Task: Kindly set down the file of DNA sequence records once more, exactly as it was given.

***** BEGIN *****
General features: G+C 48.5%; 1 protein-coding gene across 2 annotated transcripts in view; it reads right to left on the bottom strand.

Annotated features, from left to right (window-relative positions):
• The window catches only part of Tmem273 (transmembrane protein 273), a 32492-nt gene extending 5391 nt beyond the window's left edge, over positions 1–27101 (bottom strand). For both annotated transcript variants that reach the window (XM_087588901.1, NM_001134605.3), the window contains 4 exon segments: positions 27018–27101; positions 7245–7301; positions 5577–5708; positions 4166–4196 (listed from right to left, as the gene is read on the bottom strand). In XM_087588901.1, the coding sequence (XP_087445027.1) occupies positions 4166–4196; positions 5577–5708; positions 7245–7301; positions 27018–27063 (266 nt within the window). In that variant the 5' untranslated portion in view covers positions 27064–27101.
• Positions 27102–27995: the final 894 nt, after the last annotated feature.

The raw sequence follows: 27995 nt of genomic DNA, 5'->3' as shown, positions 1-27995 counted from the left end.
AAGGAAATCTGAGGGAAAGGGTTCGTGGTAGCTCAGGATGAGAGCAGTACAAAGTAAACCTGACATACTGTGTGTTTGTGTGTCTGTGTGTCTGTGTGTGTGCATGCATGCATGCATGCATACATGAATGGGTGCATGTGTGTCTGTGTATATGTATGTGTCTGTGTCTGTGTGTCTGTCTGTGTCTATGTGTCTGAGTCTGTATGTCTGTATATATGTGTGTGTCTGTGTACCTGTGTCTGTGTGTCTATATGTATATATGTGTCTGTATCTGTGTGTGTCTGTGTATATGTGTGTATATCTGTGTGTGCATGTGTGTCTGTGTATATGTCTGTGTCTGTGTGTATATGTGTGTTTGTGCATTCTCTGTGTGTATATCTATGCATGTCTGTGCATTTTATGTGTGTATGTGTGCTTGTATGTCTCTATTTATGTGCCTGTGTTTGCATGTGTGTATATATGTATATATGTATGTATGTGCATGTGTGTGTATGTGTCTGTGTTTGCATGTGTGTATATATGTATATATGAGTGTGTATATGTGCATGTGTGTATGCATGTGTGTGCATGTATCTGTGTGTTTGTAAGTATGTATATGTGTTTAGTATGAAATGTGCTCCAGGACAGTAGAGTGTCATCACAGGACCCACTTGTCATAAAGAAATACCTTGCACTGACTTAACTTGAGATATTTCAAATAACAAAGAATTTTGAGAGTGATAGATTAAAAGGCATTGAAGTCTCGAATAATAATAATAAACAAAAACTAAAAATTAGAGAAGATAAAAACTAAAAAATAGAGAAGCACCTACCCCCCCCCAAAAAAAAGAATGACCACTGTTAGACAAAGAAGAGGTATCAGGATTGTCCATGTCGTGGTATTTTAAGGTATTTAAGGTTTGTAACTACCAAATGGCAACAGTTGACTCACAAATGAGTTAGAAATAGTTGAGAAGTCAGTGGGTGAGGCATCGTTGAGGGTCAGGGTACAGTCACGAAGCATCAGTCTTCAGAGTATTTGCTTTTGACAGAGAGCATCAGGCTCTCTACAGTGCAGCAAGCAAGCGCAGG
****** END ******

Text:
General features: G+C 48.5%; 1 protein-coding gene across 2 annotated transcripts in view; it reads right to left on the bottom strand.

Annotated features, from left to right (window-relative positions):
• The window catches only part of Tmem273 (transmembrane protein 273), a 32492-nt gene extending 5391 nt beyond the window's left edge, over positions 1–27101 (bottom strand). For both annotated transcript variants that reach the window (XM_087588901.1, NM_001134605.3), the window contains 4 exon segments: positions 27018–27101; positions 7245–7301; positions 5577–5708; positions 4166–4196 (listed from right to left, as the gene is read on the bottom strand). In XM_087588901.1, the coding sequence (XP_087445027.1) occupies positions 4166–4196; positions 5577–5708; positions 7245–7301; positions 27018–27063 (266 nt within the window). In that variant the 5' untranslated portion in view covers positions 27064–27101.
• Positions 27102–27995: the final 894 nt, after the last annotated feature.

The raw sequence follows: 27995 nt of genomic DNA, 5'->3' as shown, positions 1-27995 counted from the left end.
AAGGAAATCTGAGGGAAAGGGTTCGTGGTAGCTCAGGATGAGAGCAGTACAAAGTAAACCTGACATACTGTGTGTTTGTGTGTCTGTGTGTCTGTGTGTGTGCATGCATGCATGCATGCATACATGAATGGGTGCATGTGTGTCTGTGTATATGTATGTGTCTGTGTCTGTGTGTCTGTCTGTGTCTATGTGTCTGAGTCTGTATGTCTGTATATATGTGTGTGTCTGTGTACCTGTGTCTGTGTGTCTATATGTATATATGTGTCTGTATCTGTGTGTGTCTGTGTATATGTGTGTATATCTGTGTGTGCATGTGTGTCTGTGTATATGTCTGTGTCTGTGTGTATATGTGTGTTTGTGCATTCTCTGTGTGTATATCTATGCATGTCTGTGCATTTTATGTGTGTATGTGTGCTTGTATGTCTCTATTTATGTGCCTGTGTTTGCATGTGTGTATATATGTATATATGTATGTATGTGCATGTGTGTGTATGTGTCTGTGTTTGCATGTGTGTATATATGTATATATGAGTGTGTATATGTGCATGTGTGTATGCATGTGTGTGCATGTATCTGTGTGTTTGTAAGTATGTATATGTGTTTAGTATGAAATGTGCTCCAGGACAGTAGAGTGTCATCACAGGACCCACTTGTCATAAAGAAATACCTTGCACTGACTTAACTTGAGATATTTCAAATAACAAAGAATTTTGAGAGTGATAGATTAAAAGGCATTGAAGTCTCGAATAATAATAATAAACAAAAACTAAAAATTAGAGAAGATAAAAACTAAAAAATAGAGAAGCACCTACCCCCCCCCAAAAAAAAGAATGACCACTGTTAGACAAAGAAGAGGTATCAGGATTGTCCATGTCGTGGTATTTTAAGGTATTTAAGGTTTGTAACTACCAAATGGCAACAGTTGACTCACAAATGAGTTAGAAATAGTTGAGAAGTCAGTGGGTGAGGCATCGTTGAGGGTCAGGGTACAGTCACGAAGCATCAGTCTTCAGAGTATTTGCTTTTGACAGAGAGCATCAGGCTCTCTACAGTGCAGCAAGCAAGCGCAGG